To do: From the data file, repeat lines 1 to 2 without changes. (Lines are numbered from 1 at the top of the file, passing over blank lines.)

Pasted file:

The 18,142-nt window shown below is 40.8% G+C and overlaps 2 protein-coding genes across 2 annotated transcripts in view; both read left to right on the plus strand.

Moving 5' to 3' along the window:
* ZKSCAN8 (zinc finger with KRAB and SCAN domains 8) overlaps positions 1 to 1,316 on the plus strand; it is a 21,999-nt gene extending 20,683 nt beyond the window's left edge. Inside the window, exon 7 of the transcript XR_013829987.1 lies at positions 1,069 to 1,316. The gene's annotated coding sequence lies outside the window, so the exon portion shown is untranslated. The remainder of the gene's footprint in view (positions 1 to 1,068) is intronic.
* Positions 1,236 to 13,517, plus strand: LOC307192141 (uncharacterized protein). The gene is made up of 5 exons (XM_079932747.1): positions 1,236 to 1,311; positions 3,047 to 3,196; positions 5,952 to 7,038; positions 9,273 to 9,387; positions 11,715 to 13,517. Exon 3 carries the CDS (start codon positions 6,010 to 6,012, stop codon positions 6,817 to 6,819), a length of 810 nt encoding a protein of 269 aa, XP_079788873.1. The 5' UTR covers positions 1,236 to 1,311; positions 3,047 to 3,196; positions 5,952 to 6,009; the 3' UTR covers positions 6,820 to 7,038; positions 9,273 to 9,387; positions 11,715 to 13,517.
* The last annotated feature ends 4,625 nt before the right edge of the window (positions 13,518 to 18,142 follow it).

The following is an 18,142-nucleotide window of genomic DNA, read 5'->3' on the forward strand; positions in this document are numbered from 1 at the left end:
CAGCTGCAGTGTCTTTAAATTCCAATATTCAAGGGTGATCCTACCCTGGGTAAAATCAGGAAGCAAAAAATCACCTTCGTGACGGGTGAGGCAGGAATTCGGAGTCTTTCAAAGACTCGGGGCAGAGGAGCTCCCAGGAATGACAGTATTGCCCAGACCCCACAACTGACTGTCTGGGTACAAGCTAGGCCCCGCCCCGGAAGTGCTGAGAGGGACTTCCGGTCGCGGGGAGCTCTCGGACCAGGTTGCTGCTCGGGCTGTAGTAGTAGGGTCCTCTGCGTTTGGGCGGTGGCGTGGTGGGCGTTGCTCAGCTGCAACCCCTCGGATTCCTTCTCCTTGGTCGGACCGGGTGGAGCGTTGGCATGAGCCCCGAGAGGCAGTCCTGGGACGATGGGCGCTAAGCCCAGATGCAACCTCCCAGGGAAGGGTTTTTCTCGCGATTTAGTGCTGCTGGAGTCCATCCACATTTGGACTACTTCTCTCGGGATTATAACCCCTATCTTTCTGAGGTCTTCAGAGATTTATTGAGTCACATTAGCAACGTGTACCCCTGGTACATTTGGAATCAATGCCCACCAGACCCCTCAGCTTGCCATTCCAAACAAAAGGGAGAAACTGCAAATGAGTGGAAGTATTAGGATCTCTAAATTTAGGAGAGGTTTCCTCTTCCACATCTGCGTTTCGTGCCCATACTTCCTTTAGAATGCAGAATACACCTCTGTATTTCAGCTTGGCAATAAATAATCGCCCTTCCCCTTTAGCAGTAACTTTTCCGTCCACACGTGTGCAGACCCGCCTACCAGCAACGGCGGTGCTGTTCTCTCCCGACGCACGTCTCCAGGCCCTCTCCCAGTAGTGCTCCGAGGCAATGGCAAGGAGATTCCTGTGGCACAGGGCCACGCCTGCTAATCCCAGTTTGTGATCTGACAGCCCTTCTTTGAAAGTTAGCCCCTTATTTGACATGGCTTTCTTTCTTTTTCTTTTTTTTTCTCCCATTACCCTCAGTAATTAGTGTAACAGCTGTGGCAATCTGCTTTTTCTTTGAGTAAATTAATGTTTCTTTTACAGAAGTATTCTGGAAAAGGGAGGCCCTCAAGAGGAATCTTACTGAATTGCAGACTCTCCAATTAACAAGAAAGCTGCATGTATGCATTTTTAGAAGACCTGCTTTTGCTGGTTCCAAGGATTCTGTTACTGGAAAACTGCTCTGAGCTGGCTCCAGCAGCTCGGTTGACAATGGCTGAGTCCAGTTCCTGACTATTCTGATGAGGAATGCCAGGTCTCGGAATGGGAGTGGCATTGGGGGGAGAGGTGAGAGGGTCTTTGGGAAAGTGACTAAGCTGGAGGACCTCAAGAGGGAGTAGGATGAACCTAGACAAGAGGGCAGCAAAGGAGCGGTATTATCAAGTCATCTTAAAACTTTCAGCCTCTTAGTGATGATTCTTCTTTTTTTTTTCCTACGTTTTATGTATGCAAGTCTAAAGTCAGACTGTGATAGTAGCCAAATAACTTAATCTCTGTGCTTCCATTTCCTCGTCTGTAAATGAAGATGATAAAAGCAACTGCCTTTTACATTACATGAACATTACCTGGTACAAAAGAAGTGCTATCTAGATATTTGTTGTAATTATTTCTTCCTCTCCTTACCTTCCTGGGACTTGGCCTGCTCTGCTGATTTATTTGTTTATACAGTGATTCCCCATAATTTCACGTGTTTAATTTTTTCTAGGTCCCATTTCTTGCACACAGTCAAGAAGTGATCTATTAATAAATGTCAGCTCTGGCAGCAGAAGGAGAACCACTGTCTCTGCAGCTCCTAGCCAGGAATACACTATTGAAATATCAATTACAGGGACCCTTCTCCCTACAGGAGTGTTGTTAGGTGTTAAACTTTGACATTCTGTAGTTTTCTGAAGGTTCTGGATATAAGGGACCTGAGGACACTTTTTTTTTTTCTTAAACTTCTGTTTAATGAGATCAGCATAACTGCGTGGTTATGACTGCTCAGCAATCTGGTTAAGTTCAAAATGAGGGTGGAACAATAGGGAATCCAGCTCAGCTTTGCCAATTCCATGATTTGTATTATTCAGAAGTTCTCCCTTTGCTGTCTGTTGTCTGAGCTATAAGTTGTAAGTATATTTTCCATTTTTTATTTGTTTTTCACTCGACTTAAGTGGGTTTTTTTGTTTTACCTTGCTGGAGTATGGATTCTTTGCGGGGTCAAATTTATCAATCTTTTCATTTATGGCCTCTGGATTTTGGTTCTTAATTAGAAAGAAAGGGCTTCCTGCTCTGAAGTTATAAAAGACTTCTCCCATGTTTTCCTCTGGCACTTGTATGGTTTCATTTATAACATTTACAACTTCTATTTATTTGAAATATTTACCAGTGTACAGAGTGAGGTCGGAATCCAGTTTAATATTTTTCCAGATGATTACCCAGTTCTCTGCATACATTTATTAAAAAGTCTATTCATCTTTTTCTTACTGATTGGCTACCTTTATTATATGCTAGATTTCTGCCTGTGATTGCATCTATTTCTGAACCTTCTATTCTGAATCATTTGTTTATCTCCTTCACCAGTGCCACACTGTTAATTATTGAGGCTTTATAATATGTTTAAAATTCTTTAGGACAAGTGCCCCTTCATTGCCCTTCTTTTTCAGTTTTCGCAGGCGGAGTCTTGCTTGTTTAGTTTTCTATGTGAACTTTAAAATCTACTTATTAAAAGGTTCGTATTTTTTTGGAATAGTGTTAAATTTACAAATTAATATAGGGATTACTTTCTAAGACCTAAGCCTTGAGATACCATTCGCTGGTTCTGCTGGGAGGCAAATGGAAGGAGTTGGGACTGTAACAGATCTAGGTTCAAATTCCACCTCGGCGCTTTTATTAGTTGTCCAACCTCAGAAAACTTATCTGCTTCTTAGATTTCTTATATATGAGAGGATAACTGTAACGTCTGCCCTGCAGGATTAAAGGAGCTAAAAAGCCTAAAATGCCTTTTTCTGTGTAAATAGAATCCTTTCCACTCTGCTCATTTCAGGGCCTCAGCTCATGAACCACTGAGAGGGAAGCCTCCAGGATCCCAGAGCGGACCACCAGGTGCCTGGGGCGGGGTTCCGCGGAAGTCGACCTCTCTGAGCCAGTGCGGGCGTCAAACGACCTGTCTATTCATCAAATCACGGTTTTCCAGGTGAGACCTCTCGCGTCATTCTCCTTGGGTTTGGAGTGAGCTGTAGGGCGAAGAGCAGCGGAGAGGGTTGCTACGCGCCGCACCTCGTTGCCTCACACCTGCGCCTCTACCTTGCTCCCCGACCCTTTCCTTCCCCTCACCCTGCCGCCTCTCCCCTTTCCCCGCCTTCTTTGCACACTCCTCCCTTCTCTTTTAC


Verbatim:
The 18,142-nt window shown below is 40.8% G+C and overlaps 2 protein-coding genes across 2 annotated transcripts in view; both read left to right on the plus strand.

Moving 5' to 3' along the window: